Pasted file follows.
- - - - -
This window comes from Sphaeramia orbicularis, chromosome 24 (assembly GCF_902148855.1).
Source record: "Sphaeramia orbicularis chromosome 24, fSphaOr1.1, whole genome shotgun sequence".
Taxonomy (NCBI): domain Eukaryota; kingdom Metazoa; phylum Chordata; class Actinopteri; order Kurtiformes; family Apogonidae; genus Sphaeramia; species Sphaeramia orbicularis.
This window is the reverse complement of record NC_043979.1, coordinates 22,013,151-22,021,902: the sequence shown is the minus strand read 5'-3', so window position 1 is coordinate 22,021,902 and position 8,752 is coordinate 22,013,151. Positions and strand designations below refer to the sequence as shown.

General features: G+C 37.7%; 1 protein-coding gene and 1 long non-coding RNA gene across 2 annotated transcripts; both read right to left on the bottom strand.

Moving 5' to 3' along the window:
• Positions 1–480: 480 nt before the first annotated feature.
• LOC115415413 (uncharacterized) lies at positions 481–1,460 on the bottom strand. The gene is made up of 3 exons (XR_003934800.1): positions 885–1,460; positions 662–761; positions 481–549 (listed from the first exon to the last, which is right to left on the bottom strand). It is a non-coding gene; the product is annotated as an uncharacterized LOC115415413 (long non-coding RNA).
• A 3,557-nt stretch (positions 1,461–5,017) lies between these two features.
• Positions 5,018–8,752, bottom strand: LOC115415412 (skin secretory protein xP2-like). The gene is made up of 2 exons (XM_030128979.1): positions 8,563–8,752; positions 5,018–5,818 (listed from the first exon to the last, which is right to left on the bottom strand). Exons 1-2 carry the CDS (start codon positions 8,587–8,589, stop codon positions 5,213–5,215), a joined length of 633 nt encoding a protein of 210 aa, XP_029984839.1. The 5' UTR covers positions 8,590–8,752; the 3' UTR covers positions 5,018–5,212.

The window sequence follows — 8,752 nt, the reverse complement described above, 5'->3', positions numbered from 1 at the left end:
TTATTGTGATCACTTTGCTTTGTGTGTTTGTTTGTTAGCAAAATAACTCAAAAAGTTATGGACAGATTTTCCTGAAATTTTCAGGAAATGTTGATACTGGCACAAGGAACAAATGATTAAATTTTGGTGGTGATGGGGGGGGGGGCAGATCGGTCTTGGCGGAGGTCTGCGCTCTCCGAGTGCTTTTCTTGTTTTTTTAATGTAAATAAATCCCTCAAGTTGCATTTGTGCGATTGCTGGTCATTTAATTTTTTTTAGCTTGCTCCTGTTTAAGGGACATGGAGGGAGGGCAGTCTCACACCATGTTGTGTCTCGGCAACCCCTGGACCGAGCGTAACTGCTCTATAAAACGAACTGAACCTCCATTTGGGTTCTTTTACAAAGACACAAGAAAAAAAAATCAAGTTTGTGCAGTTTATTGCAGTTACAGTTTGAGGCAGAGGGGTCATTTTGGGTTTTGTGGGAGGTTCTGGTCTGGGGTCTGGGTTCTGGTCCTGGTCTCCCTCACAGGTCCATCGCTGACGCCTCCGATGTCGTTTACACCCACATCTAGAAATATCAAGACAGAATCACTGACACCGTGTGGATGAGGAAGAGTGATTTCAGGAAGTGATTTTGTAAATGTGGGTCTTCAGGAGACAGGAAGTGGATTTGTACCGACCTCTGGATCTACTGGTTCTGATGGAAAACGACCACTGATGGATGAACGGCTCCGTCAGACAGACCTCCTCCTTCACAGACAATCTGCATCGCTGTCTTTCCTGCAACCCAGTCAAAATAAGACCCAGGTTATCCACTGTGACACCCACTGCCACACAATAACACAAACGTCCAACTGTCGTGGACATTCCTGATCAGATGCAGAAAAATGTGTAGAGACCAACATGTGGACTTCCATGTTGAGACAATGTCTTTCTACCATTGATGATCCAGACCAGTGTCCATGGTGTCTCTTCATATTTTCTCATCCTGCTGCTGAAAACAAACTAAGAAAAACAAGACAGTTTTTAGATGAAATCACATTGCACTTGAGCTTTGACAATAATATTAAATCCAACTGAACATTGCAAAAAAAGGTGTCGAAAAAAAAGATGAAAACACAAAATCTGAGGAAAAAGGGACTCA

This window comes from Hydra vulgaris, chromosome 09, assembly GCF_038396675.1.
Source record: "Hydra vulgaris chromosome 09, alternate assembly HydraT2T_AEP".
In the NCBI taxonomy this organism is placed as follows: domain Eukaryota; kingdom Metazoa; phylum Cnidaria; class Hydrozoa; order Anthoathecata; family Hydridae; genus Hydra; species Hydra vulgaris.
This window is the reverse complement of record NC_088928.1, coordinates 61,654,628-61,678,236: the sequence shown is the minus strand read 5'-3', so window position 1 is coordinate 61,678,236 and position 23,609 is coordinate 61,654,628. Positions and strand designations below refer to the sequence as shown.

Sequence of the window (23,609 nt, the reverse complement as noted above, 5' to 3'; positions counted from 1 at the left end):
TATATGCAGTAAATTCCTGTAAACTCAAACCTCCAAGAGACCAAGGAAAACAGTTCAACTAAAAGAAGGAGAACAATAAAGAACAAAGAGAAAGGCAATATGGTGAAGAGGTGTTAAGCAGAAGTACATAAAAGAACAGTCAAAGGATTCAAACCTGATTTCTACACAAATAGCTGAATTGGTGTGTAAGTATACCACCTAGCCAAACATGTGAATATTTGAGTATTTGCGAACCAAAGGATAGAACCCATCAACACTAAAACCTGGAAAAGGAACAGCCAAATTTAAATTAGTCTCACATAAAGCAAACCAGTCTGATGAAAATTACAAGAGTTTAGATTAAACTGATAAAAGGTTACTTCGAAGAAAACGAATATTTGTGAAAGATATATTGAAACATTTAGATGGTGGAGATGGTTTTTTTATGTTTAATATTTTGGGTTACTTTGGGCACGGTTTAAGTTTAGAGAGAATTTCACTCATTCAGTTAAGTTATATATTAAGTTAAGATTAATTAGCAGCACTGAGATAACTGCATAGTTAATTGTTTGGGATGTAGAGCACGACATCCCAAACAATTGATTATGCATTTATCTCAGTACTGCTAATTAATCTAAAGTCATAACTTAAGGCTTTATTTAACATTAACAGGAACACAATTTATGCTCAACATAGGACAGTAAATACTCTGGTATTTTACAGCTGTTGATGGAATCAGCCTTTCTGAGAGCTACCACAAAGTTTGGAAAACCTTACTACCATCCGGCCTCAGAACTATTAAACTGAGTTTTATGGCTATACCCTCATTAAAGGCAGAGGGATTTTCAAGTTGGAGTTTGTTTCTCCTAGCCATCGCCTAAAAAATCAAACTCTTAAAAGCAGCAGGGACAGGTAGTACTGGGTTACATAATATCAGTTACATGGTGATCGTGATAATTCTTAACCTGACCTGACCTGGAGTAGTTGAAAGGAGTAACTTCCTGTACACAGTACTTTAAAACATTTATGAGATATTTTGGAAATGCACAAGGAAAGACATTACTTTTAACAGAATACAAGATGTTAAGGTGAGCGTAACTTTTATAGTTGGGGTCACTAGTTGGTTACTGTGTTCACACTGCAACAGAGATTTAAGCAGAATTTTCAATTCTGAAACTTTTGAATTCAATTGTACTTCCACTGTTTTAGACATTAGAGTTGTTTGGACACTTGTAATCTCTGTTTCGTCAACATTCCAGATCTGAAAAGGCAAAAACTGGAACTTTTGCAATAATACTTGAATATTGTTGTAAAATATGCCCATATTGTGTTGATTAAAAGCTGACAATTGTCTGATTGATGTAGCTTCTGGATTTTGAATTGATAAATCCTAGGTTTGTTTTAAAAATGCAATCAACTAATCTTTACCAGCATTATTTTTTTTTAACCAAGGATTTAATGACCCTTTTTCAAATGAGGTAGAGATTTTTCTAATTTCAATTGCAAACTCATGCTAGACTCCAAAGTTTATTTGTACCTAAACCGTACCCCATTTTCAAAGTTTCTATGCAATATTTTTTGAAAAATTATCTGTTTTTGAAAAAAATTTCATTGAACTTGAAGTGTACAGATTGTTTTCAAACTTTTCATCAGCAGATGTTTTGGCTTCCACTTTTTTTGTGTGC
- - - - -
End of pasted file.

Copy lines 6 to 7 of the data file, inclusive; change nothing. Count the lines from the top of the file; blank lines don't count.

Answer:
Moving 5' to 3' along the window:
• Positions 1–480: 480 nt before the first annotated feature.